U.S. Officials in Baghdad have warned that Iraq’s biggest dam is at high risk of breaching and could kill and displace hundreds of thousands of people.
The hydroelectric dam, which is located on the Tigris River, can hold up to three trillion gallons of water and supplies electricity to more than a million homes. Despite its obvious importance, the Mosul Dam has been a cause for concern ever since its construction in 1984.
The dam was built on a bed of gypsum, a soft mineral that dissolves easily in water, so requires constant maintenance. However, when Islamic State fighters seized the dam in 2014, engineers were unable to continue their work. Although the government retook the Mosul Dam with just two weeks, regular maintenance did not continue.
If the dam was to collapse, the banks of the river would flood, and hundreds of thousands of people who are “at highest risk from the projected flood wave probably would not survive its impact,” the United States Embassy estimates. In addition, it has also been estimated that the river could rise 13 feet within 24 hours of the dams collapse and the city of Mosul could be flooded by as much as 70 feet of water. As a result, millions of people with close proximity to the river could potentially be displaced.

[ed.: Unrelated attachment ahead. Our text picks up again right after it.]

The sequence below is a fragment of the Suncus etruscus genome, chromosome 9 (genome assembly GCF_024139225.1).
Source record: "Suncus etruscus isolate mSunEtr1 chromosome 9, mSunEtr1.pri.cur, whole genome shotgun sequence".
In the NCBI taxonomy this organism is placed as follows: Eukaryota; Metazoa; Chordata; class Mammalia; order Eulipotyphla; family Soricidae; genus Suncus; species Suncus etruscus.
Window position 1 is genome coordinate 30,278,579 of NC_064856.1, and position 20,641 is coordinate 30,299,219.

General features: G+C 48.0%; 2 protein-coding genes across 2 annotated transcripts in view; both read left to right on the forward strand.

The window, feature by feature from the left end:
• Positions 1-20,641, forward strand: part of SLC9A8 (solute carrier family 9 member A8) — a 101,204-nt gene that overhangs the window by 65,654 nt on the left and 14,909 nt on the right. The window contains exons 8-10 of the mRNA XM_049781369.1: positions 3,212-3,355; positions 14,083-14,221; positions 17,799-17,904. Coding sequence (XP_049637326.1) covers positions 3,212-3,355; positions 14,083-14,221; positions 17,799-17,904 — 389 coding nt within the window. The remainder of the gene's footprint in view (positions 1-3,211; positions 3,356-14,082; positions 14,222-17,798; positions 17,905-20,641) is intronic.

“Mosul Dam faces a serious and unprecedented risk of catastrophic failure with little warning,” according to a statement released by the U.S. Embassy in Baghdad.
It said it issued the warning “out of an abundance of caution” and that “prompt evacuation offers the most effective tool to save lives of the hundreds of thousands of Iraqis living in the most dangerous part of the flood path in the event of a breach.”
Iraq has since signed a $2 billion contract with Trevi Group, an Italian company, to oversee the repairs of the dam. During the 18 months it will take to repair the dam, the Italian government has stated that it will send 450 troops to guard it.
Meanwhile, engineers have criticized Baghdad’s suggestions; Mosul residents were advised to move 3.7 miles away from the dam, but have received no support.
“There is no support for them there. Nothing to help them live,” said another engineer, Nadhir al-Ansari.
Nasrat Adamo, the dam’s former chief engineer, has said, “It was a mistake to build the dam, and today it is a nightmare that must be maintained daily.”
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